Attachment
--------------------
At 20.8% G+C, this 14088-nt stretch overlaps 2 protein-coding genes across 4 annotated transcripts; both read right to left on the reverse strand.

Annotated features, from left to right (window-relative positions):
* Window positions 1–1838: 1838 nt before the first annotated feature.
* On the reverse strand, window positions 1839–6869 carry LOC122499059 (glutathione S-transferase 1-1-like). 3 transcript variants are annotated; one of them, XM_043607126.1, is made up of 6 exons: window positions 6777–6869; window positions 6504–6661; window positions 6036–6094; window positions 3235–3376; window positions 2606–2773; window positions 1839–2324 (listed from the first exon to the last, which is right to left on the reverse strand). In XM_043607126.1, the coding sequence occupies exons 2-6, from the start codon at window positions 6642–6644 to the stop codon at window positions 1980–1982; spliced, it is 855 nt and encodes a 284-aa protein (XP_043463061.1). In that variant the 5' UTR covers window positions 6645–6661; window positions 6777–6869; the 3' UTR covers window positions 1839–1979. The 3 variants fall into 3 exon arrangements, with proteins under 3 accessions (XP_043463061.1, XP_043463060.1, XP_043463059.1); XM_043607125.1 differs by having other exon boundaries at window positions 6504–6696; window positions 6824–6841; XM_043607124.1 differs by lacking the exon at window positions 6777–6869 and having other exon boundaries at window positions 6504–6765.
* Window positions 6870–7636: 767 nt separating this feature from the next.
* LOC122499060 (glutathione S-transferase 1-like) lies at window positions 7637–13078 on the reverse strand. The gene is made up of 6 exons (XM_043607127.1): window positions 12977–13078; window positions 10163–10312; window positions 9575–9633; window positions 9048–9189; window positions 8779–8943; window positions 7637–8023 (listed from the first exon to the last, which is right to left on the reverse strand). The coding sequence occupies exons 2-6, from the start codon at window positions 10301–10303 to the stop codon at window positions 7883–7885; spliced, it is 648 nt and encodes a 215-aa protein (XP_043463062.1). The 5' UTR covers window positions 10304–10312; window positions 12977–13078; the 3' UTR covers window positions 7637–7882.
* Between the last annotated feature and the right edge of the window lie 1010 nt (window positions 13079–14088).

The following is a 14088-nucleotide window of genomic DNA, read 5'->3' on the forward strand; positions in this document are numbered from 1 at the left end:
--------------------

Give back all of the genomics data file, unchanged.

At 20.8% G+C, this 14088-nt stretch overlaps 2 protein-coding genes across 4 annotated transcripts; both read right to left on the reverse strand.

Annotated features, from left to right (window-relative positions):
* Window positions 1–1838: 1838 nt before the first annotated feature.
* On the reverse strand, window positions 1839–6869 carry LOC122499059 (glutathione S-transferase 1-1-like). 3 transcript variants are annotated; one of them, XM_043607126.1, is made up of 6 exons: window positions 6777–6869; window positions 6504–6661; window positions 6036–6094; window positions 3235–3376; window positions 2606–2773; window positions 1839–2324 (listed from the first exon to the last, which is right to left on the reverse strand). In XM_043607126.1, the coding sequence occupies exons 2-6, from the start codon at window positions 6642–6644 to the stop codon at window positions 1980–1982; spliced, it is 855 nt and encodes a 284-aa protein (XP_043463061.1). In that variant the 5' UTR covers window positions 6645–6661; window positions 6777–6869; the 3' UTR covers window positions 1839–1979. The 3 variants fall into 3 exon arrangements, with proteins under 3 accessions (XP_043463061.1, XP_043463060.1, XP_043463059.1); XM_043607125.1 differs by having other exon boundaries at window positions 6504–6696; window positions 6824–6841; XM_043607124.1 differs by lacking the exon at window positions 6777–6869 and having other exon boundaries at window positions 6504–6765.
* Window positions 6870–7636: 767 nt separating this feature from the next.
* LOC122499060 (glutathione S-transferase 1-like) lies at window positions 7637–13078 on the reverse strand. The gene is made up of 6 exons (XM_043607127.1): window positions 12977–13078; window positions 10163–10312; window positions 9575–9633; window positions 9048–9189; window positions 8779–8943; window positions 7637–8023 (listed from the first exon to the last, which is right to left on the reverse strand). The coding sequence occupies exons 2-6, from the start codon at window positions 10301–10303 to the stop codon at window positions 7883–7885; spliced, it is 648 nt and encodes a 215-aa protein (XP_043463062.1). The 5' UTR covers window positions 10304–10312; window positions 12977–13078; the 3' UTR covers window positions 7637–7882.
* Between the last annotated feature and the right edge of the window lie 1010 nt (window positions 13079–14088).

The following is a 14088-nucleotide window of genomic DNA, read 5'->3' on the forward strand; positions in this document are numbered from 1 at the left end: